Montclair Film Festival was pleased to host a free community conversation, Our Nation’s Heroes Return: What’s Next?, last Sunday at the Audible Lounge. The panel discussion focused on services for veterans and followed the screening of Tom Donahue’s THANK YOU FOR YOUR SERVICE, a documentary about the plight of veterans after returning home from war.
The moderator was Marcy Felsenfeld, Senior Program Officer at the Healthcare Foundation of New Jersey. Panelists included:
- Tom Donahue, director of THANK YOU FOR YOUR SERVICE
- J. Michael Armstrong, Chief Executive Officer of Community Hope (veteran)
- Tim Arora, Clinical Social Work Intern at Family Connections-Operation Veterans to Social Workers (veteran)
- Terrell McCain, Program Manager of Vet2Vet National Call Program at Rutgers University Behavioral Health Care (veteran)
- Karen Sacks, Esq., Executive Director of Volunteer Lawyers for Justice
Here are some highlights from this timely and very important conversation.
“Nearly 6 million Americans have served in the military since the 9/11 attacks.”
“The film THANK YOU FOR YOUR SERVICE shows that many veterans believe there is a stigma attached to those who seek mental services for those suffering from PTSD and other war-related stresses. There is often a fear that no one else knows what I am going through.”
“One major issue for many veterans stems from getting a negative or dishonorable discharge. There are six different ways to be discharged and veteran benefits can be diminished based on the more negative discharge levels. Veterans need help from lawyers and legal experts to change the status of those negative discharges so their access to benefits can be improved.”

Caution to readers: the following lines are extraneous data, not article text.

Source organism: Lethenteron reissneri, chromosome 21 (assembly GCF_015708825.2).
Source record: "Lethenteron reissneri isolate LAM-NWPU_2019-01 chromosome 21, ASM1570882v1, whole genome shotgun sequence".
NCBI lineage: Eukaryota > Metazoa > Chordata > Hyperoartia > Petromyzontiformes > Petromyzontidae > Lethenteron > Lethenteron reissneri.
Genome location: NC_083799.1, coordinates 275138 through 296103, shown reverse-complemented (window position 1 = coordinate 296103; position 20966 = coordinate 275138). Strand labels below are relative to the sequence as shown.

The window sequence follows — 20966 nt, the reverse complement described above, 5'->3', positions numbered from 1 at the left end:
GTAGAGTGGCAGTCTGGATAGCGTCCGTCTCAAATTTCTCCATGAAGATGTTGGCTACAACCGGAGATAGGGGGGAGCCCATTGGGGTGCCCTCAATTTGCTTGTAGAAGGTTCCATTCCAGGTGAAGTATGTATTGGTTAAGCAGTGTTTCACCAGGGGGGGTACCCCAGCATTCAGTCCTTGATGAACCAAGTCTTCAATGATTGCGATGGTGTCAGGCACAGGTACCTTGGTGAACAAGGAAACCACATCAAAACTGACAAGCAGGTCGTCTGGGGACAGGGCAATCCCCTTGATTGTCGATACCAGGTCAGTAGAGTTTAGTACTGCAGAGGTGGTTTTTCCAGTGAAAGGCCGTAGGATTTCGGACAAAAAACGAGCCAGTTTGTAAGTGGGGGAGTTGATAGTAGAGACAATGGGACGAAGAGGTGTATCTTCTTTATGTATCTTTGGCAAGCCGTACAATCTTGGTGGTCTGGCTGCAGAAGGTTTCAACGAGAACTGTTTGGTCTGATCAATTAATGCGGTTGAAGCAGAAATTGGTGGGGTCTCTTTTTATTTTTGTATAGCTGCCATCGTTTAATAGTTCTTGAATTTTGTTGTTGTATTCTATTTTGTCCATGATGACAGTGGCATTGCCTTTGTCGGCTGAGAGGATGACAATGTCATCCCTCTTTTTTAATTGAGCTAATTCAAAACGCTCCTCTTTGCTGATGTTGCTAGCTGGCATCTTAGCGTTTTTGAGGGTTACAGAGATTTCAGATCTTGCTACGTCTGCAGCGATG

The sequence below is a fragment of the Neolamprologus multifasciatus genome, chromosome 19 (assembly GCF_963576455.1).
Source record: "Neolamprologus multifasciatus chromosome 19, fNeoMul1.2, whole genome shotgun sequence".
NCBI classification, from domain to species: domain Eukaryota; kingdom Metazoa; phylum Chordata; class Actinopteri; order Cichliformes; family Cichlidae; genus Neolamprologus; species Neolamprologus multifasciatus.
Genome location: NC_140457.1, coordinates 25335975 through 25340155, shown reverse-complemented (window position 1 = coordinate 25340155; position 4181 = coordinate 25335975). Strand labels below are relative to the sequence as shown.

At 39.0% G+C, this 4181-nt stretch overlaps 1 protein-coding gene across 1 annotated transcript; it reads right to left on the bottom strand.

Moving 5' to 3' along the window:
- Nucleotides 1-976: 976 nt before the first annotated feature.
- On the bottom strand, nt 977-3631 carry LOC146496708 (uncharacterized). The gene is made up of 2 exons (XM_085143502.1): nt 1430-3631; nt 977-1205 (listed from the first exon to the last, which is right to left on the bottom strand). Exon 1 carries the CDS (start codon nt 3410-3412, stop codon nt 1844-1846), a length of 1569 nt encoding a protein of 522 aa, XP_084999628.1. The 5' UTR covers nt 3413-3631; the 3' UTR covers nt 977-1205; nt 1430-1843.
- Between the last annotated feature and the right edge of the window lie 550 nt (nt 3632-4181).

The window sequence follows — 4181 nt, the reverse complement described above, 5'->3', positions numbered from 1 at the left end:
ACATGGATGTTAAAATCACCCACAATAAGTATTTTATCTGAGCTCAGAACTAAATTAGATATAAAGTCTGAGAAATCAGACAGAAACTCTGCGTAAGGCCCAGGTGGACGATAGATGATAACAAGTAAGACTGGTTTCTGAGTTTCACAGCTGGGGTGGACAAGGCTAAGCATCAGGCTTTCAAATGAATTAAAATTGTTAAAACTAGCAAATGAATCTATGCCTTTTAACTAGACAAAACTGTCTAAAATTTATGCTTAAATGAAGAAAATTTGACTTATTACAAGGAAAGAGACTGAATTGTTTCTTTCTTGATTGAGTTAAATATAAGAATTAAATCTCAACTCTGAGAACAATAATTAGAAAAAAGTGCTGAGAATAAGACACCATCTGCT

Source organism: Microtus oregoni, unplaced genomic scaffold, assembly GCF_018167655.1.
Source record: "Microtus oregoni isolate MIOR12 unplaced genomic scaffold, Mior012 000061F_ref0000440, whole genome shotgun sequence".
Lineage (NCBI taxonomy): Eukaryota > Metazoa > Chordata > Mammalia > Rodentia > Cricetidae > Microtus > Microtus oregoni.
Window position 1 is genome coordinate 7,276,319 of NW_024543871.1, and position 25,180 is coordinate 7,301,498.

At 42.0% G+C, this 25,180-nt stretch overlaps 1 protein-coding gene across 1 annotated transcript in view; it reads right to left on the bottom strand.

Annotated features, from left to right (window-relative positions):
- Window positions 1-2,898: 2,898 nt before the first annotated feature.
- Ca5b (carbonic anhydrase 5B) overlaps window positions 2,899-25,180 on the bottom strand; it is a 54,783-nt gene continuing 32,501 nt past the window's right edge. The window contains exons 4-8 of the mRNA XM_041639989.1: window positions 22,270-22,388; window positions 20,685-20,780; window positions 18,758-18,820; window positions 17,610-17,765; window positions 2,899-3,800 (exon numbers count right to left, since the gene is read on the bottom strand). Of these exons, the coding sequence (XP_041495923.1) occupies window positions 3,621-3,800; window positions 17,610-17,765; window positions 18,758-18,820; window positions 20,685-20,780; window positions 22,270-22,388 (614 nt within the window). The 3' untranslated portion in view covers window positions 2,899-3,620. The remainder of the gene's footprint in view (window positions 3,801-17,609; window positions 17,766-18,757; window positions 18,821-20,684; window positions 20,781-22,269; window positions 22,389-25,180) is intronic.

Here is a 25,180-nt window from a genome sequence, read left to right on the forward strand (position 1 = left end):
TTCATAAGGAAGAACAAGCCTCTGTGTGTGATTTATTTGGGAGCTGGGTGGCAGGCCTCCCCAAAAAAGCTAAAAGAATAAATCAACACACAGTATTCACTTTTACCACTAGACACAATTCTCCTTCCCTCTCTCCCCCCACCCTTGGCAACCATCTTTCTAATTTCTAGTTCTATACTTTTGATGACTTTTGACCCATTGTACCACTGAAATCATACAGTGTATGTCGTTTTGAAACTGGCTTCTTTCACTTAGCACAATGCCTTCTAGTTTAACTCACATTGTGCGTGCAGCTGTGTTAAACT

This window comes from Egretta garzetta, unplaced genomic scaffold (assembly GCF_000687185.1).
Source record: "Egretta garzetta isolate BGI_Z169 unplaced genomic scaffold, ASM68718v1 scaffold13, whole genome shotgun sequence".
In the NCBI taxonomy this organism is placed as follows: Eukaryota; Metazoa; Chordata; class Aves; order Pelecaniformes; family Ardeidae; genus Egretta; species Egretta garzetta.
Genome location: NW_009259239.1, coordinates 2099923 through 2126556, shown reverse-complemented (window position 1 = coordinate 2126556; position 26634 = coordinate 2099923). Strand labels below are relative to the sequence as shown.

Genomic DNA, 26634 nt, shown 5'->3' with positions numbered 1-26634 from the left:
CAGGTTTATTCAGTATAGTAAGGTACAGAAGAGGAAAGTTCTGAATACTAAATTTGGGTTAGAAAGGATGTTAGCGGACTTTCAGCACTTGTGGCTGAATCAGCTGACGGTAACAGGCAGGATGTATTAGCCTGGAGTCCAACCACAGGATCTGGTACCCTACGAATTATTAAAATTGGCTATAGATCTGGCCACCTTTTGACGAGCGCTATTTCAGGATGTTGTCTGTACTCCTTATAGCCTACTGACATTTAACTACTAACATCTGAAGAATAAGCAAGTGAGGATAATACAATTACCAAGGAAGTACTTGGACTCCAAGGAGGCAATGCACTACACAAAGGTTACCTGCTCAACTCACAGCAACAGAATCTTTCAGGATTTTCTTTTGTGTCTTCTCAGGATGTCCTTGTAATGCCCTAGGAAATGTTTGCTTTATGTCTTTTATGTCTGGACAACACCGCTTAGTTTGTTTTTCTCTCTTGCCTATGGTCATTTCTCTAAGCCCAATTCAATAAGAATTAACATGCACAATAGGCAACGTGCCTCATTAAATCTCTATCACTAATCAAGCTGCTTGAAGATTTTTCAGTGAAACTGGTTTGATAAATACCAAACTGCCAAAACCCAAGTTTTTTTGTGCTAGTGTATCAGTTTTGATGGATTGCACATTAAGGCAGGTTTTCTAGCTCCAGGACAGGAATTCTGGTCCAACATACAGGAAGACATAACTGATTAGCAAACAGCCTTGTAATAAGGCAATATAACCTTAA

“It’s important to create a gateway of veterans available to provide services and speak to other veterans in need. Only veterans understand exactly what other veterans are going through. Now it’s crucial to train veterans to provide the counseling services for other veterans.”
“This has been the first war when a very large percentage of the soldiers have been from the National Guard.”
“Many of our veterans need legal help due to a suspension of their driver’s license. They may have gone overseas with some unpaid parking tickets or other violations. They return to find their licenses suspended. They cannot begin their job hunting without a driver’s license, and help with reinstating their licenses is a service they often need.”
“Unique services need to be provided to the large number of female veterans today. Their needs can be different, since studies suggest around 78% of female soldiers were sexually harassed and 24% were sexually assaulted during active duty.”
“Family members of veterans face some challenges getting services they need for their vet and for other family members. They need to encourage their veteran to reach out to get services and not worry about the stigma attached to seeking some help. Family members themselves can call helplines to get tips and guidance.”
“We need a new approach. Instead of the current way—vets returning home and avoiding services due to a stigma—why can’t we start a movement where all vets coming home get services right away? All vets experience normal reactions after dealing with the abnormal realities of war.”
“Homelessness for veterans continues to be a challenge. Fortunately, rates of homelessness have declined over the last five years. Unfortunately, for the veteran who is homeless, it is difficult to focus on anything but where you will sleep at night. Community of Hope is providing services to these vets in 13 counties in NJ and 8 counties in PA.”
Written by MFF blogger Nancy VanArsdale.